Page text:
An important feature of the search operation is that it is able to combine all three of the above mentioned functions. It chooses the function, which for the moment and for the current provided circumstances is the most rewarding and the search operation has the option to combine all functions freely. Depending on processing capacity of the optical system, the search operation may run and use several of the functions in parallel.

In infrared optical systems silicon or/and germanium often are the materials chosen for lenses, due to their transparencies to infrared wavelengths. Refractive indices of these materials give rise to substantial temperature dependent drifts, which drifts influence the focusing accuracy and the infrared optical system in general considerably. These drifts can be such extensive that only a fraction of all theoretically possible lens positions are relevant to analysis at a given temperature value. In other words, focus is undoubtedly achieved in a certain range of the whole range of all possible positions of the focusing optical convergence arrangement 20 when the arrangement 20 has a certain temperature. The analysis of the focus function and the search for the focus position may be done only within this range without any risk of finding focus outside of this range. In an optimum situation with a steady low or a steady high temperature, a large fraction of the complete set of images to be analysed may be omitted, whereby the analysis can be further speeded up and through this the focusing procedure of the infrared optical system.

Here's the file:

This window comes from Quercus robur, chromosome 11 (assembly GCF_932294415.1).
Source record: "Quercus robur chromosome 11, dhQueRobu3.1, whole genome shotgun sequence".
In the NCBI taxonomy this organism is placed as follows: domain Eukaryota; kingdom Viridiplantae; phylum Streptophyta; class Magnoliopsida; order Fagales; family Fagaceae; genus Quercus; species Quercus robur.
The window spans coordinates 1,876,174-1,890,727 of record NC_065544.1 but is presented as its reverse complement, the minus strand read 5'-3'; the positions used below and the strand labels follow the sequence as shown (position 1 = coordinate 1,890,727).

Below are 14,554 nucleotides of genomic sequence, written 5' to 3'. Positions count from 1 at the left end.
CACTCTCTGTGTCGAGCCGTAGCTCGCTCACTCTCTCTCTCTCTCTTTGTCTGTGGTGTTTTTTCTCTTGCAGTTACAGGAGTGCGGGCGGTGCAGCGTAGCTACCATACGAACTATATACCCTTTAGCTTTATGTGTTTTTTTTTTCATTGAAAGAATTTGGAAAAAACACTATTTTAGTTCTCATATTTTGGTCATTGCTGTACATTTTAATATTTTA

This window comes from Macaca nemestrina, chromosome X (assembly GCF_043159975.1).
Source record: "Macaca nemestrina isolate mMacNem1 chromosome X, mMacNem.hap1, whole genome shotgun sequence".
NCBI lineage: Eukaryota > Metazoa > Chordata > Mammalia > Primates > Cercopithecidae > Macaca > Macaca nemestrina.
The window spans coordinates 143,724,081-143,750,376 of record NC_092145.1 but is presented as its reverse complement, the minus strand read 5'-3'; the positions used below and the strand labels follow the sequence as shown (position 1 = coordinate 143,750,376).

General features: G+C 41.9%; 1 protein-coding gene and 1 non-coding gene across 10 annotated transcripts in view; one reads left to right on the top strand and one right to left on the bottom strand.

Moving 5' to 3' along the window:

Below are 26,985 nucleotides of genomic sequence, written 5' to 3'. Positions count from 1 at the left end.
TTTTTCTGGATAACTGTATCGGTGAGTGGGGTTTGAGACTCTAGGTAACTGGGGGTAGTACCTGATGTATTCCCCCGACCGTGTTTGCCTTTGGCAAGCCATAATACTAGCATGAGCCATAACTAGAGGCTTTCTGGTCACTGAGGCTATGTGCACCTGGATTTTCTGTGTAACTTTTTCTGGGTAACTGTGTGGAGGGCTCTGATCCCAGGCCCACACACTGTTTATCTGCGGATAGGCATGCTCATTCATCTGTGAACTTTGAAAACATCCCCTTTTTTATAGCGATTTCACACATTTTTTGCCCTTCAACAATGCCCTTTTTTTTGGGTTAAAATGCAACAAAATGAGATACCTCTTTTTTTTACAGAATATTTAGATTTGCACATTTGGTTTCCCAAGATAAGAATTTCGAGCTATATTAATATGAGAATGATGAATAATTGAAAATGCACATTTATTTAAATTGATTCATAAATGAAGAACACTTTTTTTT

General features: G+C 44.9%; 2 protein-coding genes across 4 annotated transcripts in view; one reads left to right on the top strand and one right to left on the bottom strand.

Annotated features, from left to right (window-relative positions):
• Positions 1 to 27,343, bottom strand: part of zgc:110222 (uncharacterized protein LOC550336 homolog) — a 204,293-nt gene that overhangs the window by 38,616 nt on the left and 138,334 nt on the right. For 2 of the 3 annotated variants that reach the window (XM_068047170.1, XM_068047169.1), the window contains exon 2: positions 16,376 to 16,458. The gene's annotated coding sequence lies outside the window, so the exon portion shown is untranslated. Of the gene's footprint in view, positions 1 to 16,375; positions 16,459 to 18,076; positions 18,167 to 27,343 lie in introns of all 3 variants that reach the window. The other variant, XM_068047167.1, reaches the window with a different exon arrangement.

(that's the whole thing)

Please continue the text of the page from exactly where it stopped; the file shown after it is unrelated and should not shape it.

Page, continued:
The above described procedure of focusing guarantees an accurate and correct focusing as it uses both the advantages of the low spatial frequency range and those of the high spatial frequency range. The information contained in the low range prevents the focusing to be made in a false position as it enables the system to extract information about its position even distant from the point of focus. Information extracted from the high frequency range enables fast and accurate search for the point of focus when the system has reached a position nearby the pint of focus.

A system of the above described kind may also be used for estimation of a distance to the object, on which focusing is performed, provided a number of degrees of freedom are known to the system, i.e. the position of the moving part or parts at focus and the temperature of the optics during the focusing procedure. With reference to FIG. 10, a search operation is written into the compiling unit 140 (see FIG. 1) for performing the above mentioned estimation and presentation of estimated result. It begins with a test of the focusing result (step 110) preferably using the same predetermined conditions as in FIG. 9. Assuming the focusing result is satisfactory (step 111), information on position of the moving part or parts at focus and temperature data is delivered (step 112) allowing for an estimation of distance to viewed object as well as an estimation of the inaccuracy in this figure (step 113). This estimation could for example be in the form of a look up table written into the compiling unit 140 or the like. Subsequent to this estimation, the result may be displayed in any form (step 114) to the user of the image analysing optical apparatus.